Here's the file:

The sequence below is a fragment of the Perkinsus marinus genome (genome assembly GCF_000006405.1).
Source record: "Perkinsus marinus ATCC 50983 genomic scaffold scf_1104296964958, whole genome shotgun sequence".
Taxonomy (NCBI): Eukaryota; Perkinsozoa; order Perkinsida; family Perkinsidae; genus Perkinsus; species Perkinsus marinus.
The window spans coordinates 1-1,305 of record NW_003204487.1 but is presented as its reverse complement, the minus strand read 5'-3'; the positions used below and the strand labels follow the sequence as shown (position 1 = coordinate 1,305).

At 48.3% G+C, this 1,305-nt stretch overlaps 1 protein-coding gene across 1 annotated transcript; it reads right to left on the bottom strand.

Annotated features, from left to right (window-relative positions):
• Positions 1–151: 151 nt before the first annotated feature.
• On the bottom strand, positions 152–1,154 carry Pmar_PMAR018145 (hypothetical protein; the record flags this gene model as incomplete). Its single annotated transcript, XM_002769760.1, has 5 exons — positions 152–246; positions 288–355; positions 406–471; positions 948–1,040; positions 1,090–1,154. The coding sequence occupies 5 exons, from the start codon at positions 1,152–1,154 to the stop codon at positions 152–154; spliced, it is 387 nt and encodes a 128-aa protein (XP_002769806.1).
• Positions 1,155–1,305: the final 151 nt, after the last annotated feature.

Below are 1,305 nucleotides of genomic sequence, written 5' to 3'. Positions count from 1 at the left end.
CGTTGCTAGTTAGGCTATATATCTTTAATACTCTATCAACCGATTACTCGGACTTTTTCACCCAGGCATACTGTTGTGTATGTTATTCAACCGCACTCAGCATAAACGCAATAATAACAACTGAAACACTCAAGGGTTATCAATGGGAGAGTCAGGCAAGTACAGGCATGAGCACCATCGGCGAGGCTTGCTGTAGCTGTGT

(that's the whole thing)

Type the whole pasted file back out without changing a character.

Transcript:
The sequence below is a fragment of the Perkinsus marinus genome (genome assembly GCF_000006405.1).
Source record: "Perkinsus marinus ATCC 50983 genomic scaffold scf_1104296964958, whole genome shotgun sequence".
Taxonomy (NCBI): Eukaryota; Perkinsozoa; order Perkinsida; family Perkinsidae; genus Perkinsus; species Perkinsus marinus.
The window spans coordinates 1-1,305 of record NW_003204487.1 but is presented as its reverse complement, the minus strand read 5'-3'; the positions used below and the strand labels follow the sequence as shown (position 1 = coordinate 1,305).

At 48.3% G+C, this 1,305-nt stretch overlaps 1 protein-coding gene across 1 annotated transcript; it reads right to left on the bottom strand.

Annotated features, from left to right (window-relative positions):
• Positions 1–151: 151 nt before the first annotated feature.
• On the bottom strand, positions 152–1,154 carry Pmar_PMAR018145 (hypothetical protein; the record flags this gene model as incomplete). Its single annotated transcript, XM_002769760.1, has 5 exons — positions 152–246; positions 288–355; positions 406–471; positions 948–1,040; positions 1,090–1,154. The coding sequence occupies 5 exons, from the start codon at positions 1,152–1,154 to the stop codon at positions 152–154; spliced, it is 387 nt and encodes a 128-aa protein (XP_002769806.1).
• Positions 1,155–1,305: the final 151 nt, after the last annotated feature.

Below are 1,305 nucleotides of genomic sequence, written 5' to 3'. Positions count from 1 at the left end.
CGTTGCTAGTTAGGCTATATATCTTTAATACTCTATCAACCGATTACTCGGACTTTTTCACCCAGGCATACTGTTGTGTATGTTATTCAACCGCACTCAGCATAAACGCAATAATAACAACTGAAACACTCAAGGGTTATCAATGGGAGAGTCAGGCAAGTACAGGCATGAGCACCATCGGCGAGGCTTGCTGTAGCTGTGT